By LYNNE IRONS
The other day on the radio, they were discussing the rising cost of rice and how it is affecting a great deal of the world’s people. In fact, many cultures eat rice at every meal. They blamed part of the problem, of course, on the price of oil needed to haul that rice around.
I was thinking about how we eat more rice than we should given that it doesn’t grow anywhere near New England. Many times in this column I have praised the much-maligned potato. I feel the need to do it again. Last year I was fortunate to harvest a few bushels from my old chicken yard. I gave them away, ate them in every possible way, and now have enough left over to plant another year’s crop. I think I can mash a couple more batches before getting the rest into the ground. They are getting a bit soft but are still absolutely delicious.
I amuse myself telling my readers all the things I plan to accomplish in the following week. Who am I kidding? Just when I take a moment to enjoy new buds, I look around and am hopelessly behind.
My asparagus made an appearance this week. One purple tip is above ground at least half an inch. I planted it from seed 15 years ago. I did the double-digging of a long trench, fertilized heavily with homemade compost, mulched with seaweed, and have been truly rewarded during the last decade for all the effort. Honestly, I don’t believe I have made it to the stove very many times. I just wipe it on my shirt and eat it on the run. I noticed a tiny bundle of organic asparagus for sale in a local market for $8. Your own can be grown in a flower bed as the fern, which comes after the stalks are picked, is lovely.
Gardening is all trial and error. I planted a bunch of crocuses on the north side of a shed years ago. They bloom a full three weeks later than their friends on the south side, thus stretching the season. Who knew? Don’t you love the masses of scilla blooming right now?
Avoid, at all costs, planting the following: bamboo, gooseneck loosestrife, and peach-leafed bellflower. You will rue the day you fail to follow this advice. I didn’t and now am devoting the weeding time that should be given to pulling mugwort. Bamboo cannot be pulled. It spreads underground and pops up everywhere, including the lawn. That reminds me, add ajuga to the list. It will travel across the lawn at an alarming rate.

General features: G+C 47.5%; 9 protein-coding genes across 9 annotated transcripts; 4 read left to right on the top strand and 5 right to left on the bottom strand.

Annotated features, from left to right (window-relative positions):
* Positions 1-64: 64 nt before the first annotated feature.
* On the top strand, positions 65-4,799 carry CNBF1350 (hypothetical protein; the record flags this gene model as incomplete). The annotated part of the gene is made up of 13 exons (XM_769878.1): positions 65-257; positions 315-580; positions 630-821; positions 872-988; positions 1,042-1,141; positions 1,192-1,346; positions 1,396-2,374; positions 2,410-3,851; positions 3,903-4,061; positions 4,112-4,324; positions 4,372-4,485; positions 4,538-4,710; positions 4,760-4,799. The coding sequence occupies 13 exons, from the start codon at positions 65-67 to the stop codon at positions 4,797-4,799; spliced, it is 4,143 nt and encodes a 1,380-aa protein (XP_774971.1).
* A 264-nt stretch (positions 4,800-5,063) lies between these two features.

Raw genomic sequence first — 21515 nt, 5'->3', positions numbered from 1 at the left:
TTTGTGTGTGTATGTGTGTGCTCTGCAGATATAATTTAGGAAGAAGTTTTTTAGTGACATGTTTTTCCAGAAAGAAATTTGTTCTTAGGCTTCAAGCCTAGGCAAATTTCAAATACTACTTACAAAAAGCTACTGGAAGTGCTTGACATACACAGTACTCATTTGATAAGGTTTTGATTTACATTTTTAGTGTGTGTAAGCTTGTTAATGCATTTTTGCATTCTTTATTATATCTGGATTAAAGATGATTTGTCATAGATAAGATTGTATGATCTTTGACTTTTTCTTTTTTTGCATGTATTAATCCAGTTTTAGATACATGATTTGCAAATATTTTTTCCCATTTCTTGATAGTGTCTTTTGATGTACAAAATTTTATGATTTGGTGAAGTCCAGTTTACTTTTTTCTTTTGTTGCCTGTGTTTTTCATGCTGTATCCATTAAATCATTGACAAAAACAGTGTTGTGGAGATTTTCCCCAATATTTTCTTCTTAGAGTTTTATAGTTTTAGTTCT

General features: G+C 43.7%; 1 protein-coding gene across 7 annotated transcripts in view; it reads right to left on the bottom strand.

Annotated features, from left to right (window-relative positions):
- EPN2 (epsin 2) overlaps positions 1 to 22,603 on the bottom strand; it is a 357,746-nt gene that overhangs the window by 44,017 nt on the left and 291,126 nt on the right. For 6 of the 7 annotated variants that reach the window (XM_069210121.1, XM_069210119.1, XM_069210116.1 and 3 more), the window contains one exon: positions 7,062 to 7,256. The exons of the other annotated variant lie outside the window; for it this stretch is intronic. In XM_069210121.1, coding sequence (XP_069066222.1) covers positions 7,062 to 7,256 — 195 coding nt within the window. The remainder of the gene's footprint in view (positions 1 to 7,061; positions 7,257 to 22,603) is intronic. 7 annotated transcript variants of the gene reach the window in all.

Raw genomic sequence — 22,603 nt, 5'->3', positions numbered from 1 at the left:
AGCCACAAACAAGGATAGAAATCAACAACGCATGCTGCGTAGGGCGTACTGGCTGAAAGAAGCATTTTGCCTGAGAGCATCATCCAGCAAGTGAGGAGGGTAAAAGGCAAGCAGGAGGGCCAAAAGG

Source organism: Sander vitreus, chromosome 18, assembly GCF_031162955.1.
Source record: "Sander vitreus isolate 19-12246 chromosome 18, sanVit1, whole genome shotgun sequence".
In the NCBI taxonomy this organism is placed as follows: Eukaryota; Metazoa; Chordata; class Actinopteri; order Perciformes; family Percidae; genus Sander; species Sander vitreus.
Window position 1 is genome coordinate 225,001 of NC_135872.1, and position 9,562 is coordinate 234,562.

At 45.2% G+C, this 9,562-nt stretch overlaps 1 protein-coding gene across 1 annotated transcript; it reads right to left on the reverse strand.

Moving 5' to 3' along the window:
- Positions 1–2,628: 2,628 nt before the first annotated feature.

I moved the huge pots of lettuce, kale, beets, chard and carrots outside. I had seeded them a couple of months prior right after the light had changed. Germination took some time but the added warmth of even an unheated greenhouse brought them all along nicely. I cannot encourage you enough to throw some plastic over something to stretch out the growing season.
Before my sons were old enough to bully into some carpentry favors, I used bales of hay stacked in an L-shape facing south. The plastic sheeting could be tucked around the makeshift structure and held down with rocks. It was then removed during the day. When the danger of frost was over, I used the hay for mulch. A bale of mulch hay is $4 but still beats the price of most other garden additives. It really adds the organic matter. To repeat Ruth Stout, “Hay is manure that has yet to go through the horse.”
I just re-read what I have written so far and realized that I mention price a few times. The economy has taken a turn that is noteworthy. If you do nothing else, get some tomatoes, peppers and eggplants into the flower garden. Nothing encourages me to grow my own more than a trip down the produce aisle. We are not just talking price here. When jars of fruit, say mandarin oranges, are “packed in the USA,” that is a euphemism for shipped in 50-gallon drums from China and put into jars here.
The Chinese have used so much pesticide that pollinators have been killed off. They pay people (children) pennies a day to hand-pollinate fruit. I have become so crazy about the morality of Chinese products that I take my reading glasses into the market for label-reading.
Thank you, Kristy Kingsbury, for lightening me up. My dog is also worried about the economy. Alpo is up to $3 a can. That is 21 dog dollars.